Finding comfort and kinship amid national and personal chaos.
Hollywood history is littered with flash-in-the-pan careers that fizzled out and meteoric rises that briefly flirted with true stardom before crashing back down to earth. The harsh truth of this industry is that reality rarely reflects the hype. But in special instances when true talent emerges, we are gifted with the wonderful evolution of a rising career. It’s a story more compelling and rewarding than the best drama put to screen. Among directors, filmmaker Barry Jenkins is perhaps the most recent example of this rare ascension, and now Chloé Zhao is the mantle’s successor.
Zhao has directed just three feature films, with a fourth en route later this year. What began as potential with 2015’s Songs My Brothers Taught Me developed into undeniable talent with 2017’s The Rider. That talent then matured and evolved into something truly special with this year’s Oscars frontrunner Nomadland, which Observer critic Siddhant Adlakha awarded four stars in our review last November.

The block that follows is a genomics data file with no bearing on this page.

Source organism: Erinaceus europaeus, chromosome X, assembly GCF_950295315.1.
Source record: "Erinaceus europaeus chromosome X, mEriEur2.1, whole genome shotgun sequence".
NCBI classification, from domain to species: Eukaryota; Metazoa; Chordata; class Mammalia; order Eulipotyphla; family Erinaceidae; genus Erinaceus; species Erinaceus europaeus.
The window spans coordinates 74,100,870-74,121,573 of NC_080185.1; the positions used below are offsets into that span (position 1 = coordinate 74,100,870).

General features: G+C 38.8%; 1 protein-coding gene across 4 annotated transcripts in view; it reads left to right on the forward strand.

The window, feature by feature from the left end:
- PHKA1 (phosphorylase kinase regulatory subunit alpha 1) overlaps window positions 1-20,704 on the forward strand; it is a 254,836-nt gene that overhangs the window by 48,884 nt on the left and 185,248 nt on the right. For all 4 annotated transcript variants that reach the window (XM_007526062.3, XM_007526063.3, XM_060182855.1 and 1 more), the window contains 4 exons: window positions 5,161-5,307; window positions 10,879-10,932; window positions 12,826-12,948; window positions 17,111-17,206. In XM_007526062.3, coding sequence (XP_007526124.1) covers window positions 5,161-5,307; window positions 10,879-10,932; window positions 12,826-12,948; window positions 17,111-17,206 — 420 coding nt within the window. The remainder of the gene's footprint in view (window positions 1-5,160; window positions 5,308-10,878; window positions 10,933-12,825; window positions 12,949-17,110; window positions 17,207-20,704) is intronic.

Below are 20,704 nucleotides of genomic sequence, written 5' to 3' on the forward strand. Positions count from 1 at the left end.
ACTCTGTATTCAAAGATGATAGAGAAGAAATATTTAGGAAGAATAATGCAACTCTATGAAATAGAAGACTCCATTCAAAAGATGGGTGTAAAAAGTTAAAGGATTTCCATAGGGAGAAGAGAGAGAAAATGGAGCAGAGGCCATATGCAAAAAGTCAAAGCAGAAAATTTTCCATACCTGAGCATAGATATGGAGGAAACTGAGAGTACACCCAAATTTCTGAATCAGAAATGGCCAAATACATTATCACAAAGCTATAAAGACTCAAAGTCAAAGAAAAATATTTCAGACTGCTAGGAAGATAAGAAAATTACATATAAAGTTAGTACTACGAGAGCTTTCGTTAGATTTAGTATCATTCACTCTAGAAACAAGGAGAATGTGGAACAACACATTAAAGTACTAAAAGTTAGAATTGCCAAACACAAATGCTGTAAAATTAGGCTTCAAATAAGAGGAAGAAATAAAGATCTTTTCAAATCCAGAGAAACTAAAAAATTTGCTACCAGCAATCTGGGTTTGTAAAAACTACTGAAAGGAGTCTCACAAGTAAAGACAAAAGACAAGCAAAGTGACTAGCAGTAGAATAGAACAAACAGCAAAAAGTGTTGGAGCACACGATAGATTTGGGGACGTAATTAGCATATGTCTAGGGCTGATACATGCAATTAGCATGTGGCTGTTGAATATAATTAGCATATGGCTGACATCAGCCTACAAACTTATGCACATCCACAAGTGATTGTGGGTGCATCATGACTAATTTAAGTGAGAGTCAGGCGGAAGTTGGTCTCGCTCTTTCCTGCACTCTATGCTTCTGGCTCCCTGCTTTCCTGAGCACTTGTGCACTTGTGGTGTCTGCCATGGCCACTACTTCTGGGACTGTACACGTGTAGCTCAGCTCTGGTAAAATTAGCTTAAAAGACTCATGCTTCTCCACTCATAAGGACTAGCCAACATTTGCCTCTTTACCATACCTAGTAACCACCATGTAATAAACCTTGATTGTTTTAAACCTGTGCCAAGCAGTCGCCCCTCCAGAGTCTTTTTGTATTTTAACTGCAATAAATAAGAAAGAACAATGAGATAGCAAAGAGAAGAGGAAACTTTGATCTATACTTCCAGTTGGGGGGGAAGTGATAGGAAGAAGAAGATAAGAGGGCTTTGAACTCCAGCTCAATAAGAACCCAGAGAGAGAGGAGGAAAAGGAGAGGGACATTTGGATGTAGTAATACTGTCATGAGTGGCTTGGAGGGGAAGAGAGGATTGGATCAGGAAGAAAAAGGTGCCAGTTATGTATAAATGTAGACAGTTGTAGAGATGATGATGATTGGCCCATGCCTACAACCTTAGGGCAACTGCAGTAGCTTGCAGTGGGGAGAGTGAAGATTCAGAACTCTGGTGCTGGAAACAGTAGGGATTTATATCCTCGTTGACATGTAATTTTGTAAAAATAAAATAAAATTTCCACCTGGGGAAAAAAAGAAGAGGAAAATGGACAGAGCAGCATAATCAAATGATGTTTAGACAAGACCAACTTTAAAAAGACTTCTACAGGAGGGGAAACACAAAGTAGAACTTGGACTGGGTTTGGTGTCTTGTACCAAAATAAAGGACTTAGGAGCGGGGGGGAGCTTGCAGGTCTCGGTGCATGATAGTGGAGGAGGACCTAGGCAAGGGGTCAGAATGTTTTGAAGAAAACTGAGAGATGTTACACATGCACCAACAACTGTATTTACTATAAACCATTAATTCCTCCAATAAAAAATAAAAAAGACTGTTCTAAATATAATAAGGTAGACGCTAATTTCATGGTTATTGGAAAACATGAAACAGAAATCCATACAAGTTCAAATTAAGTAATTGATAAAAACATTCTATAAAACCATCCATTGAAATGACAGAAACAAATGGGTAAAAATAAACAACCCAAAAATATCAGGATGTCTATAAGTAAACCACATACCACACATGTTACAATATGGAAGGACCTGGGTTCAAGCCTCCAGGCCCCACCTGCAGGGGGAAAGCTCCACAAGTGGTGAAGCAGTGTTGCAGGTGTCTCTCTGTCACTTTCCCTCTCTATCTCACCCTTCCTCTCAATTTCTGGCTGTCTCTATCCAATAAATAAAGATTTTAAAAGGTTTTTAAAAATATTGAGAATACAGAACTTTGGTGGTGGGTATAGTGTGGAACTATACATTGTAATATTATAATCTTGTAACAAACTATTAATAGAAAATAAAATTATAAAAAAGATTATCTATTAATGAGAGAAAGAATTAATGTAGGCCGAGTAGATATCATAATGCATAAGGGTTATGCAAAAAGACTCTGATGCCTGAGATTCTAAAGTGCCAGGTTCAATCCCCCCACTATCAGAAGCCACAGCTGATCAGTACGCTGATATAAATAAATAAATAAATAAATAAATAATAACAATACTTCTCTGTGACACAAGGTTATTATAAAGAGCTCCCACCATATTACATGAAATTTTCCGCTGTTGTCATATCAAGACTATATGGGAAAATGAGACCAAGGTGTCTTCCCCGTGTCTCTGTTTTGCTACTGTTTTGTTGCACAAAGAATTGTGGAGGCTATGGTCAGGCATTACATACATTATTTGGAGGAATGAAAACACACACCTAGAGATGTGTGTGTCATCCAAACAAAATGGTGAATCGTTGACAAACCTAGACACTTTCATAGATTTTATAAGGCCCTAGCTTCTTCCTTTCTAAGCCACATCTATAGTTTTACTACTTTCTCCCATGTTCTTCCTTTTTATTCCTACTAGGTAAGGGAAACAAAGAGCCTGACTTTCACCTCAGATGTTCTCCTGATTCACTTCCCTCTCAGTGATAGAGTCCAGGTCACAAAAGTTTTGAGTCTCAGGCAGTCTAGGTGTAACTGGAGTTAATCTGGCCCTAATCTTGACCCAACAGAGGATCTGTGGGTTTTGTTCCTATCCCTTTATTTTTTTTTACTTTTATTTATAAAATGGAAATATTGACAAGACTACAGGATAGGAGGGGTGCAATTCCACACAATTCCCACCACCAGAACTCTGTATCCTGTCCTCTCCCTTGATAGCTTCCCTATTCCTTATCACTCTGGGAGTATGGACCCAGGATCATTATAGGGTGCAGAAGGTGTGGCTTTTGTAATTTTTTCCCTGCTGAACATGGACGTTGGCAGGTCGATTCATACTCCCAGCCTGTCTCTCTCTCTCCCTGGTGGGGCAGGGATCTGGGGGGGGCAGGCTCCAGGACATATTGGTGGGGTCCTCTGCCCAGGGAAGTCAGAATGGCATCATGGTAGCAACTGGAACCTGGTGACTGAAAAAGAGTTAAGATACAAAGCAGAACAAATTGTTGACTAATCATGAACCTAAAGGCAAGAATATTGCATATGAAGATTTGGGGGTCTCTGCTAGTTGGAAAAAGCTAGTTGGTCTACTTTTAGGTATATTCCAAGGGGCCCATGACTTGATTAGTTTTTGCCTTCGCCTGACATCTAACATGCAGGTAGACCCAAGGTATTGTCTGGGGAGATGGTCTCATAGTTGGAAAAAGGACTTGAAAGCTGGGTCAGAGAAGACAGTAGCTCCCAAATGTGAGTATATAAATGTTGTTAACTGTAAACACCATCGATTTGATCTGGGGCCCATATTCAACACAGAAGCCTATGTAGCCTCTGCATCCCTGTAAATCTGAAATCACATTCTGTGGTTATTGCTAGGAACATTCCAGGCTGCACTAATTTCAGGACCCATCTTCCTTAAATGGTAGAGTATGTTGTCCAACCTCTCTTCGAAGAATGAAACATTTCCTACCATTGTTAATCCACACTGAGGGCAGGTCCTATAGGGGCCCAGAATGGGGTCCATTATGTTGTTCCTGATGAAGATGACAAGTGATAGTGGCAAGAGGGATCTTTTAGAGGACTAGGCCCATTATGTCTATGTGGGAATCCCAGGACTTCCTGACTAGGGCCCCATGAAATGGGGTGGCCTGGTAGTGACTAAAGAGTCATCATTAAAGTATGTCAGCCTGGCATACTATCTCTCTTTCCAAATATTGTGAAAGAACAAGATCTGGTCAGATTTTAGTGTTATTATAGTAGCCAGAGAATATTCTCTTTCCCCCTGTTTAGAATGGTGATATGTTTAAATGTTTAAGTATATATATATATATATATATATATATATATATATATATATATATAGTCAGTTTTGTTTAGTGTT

Nomadland in particular “reveals the ruin wrought by unjust systems, as well as the frolic and celebration of life—even in moments of grief—that keeps people going at the end of the line,” Adlakha wrote, a sentiment that earned her a Golden Globe for Best Director and the film itself one for Best Picture, as well as six nominations at the Academy Awards for Zhao and her collaborators.
In each of her movies, Zhao showcases an innate empathy for the human condition and provides a sense of tranquility when navigating the chaos of life’s many unknowns. The next stage of her career is already bright as she transitions from Academy Awards powerhouse to blockbuster auteur with Marvel’s Eternals due out in November.